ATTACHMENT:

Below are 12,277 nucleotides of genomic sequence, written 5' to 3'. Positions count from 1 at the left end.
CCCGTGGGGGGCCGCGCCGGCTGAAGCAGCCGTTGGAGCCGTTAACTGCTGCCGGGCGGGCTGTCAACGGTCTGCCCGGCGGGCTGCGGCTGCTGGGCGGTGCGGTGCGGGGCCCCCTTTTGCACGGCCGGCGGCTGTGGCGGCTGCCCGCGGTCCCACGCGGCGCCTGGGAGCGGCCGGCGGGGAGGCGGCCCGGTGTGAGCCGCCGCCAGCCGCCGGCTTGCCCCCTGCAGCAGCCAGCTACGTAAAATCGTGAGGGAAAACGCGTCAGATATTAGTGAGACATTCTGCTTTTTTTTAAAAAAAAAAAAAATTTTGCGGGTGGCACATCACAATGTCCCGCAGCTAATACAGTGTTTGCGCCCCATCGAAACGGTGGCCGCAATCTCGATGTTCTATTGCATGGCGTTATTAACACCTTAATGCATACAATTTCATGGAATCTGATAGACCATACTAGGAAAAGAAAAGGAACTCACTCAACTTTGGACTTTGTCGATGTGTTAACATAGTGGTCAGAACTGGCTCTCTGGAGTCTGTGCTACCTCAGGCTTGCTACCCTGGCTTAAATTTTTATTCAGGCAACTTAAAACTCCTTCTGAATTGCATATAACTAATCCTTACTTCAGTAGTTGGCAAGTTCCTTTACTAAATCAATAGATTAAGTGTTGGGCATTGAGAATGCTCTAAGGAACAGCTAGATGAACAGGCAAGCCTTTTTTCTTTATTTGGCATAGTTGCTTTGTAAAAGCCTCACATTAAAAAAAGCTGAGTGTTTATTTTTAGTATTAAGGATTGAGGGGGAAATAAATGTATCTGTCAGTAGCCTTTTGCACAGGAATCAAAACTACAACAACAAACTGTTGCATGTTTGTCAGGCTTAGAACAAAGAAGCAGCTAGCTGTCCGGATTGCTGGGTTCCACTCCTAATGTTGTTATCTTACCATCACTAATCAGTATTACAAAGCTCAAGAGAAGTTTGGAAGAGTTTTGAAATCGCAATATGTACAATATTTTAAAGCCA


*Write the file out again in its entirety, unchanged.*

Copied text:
Below are 12,277 nucleotides of genomic sequence, written 5' to 3'. Positions count from 1 at the left end.
CCCGTGGGGGGCCGCGCCGGCTGAAGCAGCCGTTGGAGCCGTTAACTGCTGCCGGGCGGGCTGTCAACGGTCTGCCCGGCGGGCTGCGGCTGCTGGGCGGTGCGGTGCGGGGCCCCCTTTTGCACGGCCGGCGGCTGTGGCGGCTGCCCGCGGTCCCACGCGGCGCCTGGGAGCGGCCGGCGGGGAGGCGGCCCGGTGTGAGCCGCCGCCAGCCGCCGGCTTGCCCCCTGCAGCAGCCAGCTACGTAAAATCGTGAGGGAAAACGCGTCAGATATTAGTGAGACATTCTGCTTTTTTTTAAAAAAAAAAAAAATTTTGCGGGTGGCACATCACAATGTCCCGCAGCTAATACAGTGTTTGCGCCCCATCGAAACGGTGGCCGCAATCTCGATGTTCTATTGCATGGCGTTATTAACACCTTAATGCATACAATTTCATGGAATCTGATAGACCATACTAGGAAAAGAAAAGGAACTCACTCAACTTTGGACTTTGTCGATGTGTTAACATAGTGGTCAGAACTGGCTCTCTGGAGTCTGTGCTACCTCAGGCTTGCTACCCTGGCTTAAATTTTTATTCAGGCAACTTAAAACTCCTTCTGAATTGCATATAACTAATCCTTACTTCAGTAGTTGGCAAGTTCCTTTACTAAATCAATAGATTAAGTGTTGGGCATTGAGAATGCTCTAAGGAACAGCTAGATGAACAGGCAAGCCTTTTTTCTTTATTTGGCATAGTTGCTTTGTAAAAGCCTCACATTAAAAAAAGCTGAGTGTTTATTTTTAGTATTAAGGATTGAGGGGGAAATAAATGTATCTGTCAGTAGCCTTTTGCACAGGAATCAAAACTACAACAACAAACTGTTGCATGTTTGTCAGGCTTAGAACAAAGAAGCAGCTAGCTGTCCGGATTGCTGGGTTCCACTCCTAATGTTGTTATCTTACCATCACTAATCAGTATTACAAAGCTCAAGAGAAGTTTGGAAGAGTTTTGAAATCGCAATATGTACAATATTTTAAAGCCA